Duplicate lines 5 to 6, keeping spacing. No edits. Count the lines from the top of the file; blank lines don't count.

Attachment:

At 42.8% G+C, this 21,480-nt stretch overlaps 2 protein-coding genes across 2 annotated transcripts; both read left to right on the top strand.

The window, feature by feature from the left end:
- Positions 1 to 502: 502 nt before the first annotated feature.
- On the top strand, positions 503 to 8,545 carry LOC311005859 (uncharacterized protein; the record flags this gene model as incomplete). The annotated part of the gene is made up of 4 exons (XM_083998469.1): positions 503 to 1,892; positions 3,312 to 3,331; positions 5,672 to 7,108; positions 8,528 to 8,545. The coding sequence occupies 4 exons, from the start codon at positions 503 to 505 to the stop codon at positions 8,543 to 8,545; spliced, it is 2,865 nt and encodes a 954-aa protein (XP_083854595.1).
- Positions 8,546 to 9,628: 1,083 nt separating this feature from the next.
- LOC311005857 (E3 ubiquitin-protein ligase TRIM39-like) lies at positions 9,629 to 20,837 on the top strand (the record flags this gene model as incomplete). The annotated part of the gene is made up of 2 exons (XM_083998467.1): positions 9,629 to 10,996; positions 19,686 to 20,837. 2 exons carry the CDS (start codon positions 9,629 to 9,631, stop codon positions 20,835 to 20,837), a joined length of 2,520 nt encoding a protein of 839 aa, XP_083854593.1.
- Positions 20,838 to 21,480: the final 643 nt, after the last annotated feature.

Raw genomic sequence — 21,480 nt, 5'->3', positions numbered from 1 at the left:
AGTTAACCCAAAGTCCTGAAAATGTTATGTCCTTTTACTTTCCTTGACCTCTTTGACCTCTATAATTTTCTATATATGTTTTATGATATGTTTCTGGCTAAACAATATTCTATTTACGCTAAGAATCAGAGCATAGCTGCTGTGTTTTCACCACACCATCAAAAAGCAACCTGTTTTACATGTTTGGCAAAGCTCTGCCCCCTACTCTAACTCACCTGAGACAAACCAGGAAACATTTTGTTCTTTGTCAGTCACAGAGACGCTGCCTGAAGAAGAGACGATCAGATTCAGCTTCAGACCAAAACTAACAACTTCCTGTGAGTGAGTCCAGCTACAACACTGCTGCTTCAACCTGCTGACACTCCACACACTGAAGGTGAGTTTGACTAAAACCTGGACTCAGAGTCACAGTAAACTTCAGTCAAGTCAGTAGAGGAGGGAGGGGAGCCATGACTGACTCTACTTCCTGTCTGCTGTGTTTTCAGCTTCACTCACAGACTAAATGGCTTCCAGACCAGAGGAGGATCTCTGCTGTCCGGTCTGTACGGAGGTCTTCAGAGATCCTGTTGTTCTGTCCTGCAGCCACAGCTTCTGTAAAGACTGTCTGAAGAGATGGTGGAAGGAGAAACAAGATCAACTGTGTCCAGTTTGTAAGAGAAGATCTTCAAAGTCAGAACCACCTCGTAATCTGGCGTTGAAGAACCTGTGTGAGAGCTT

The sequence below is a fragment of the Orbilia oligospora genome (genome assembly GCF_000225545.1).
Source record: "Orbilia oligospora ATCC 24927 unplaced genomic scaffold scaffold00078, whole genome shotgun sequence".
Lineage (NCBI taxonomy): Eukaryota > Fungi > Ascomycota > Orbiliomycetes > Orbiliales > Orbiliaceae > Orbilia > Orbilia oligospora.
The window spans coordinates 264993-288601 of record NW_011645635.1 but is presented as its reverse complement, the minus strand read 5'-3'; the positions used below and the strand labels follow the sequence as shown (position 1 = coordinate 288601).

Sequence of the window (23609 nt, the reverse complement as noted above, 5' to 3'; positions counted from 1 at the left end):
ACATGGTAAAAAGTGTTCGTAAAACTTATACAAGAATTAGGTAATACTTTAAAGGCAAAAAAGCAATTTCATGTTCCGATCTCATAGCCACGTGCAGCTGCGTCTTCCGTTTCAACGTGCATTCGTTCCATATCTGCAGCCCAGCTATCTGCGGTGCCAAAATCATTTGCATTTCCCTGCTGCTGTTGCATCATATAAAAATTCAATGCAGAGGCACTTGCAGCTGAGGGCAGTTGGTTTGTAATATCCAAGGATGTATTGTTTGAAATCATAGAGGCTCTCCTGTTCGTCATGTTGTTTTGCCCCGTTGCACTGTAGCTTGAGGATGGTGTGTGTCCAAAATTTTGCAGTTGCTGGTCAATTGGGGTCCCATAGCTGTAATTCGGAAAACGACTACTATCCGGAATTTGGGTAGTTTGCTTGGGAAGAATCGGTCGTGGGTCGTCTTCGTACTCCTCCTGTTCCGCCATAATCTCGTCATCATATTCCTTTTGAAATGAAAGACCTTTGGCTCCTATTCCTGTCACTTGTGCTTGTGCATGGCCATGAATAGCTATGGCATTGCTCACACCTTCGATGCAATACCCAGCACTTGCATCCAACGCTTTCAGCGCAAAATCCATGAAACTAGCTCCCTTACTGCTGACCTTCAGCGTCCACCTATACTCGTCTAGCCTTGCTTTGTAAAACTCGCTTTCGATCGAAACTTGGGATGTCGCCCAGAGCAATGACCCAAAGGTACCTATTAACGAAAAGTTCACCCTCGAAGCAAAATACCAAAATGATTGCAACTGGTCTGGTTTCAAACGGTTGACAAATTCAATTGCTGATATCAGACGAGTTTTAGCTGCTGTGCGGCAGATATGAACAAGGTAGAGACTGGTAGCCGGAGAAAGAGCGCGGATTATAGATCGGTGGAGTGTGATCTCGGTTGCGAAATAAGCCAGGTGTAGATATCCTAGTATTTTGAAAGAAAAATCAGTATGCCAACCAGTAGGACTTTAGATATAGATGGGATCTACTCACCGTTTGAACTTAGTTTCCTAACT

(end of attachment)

- Positions 8,546 to 9,628: 1,083 nt separating this feature from the next.
- LOC311005857 (E3 ubiquitin-protein ligase TRIM39-like) lies at positions 9,629 to 20,837 on the top strand (the record flags this gene model as incomplete). The annotated part of the gene is made up of 2 exons (XM_083998467.1): positions 9,629 to 10,996; positions 19,686 to 20,837. 2 exons carry the CDS (start codon positions 9,629 to 9,631, stop codon positions 20,835 to 20,837), a joined length of 2,520 nt encoding a protein of 839 aa, XP_083854593.1.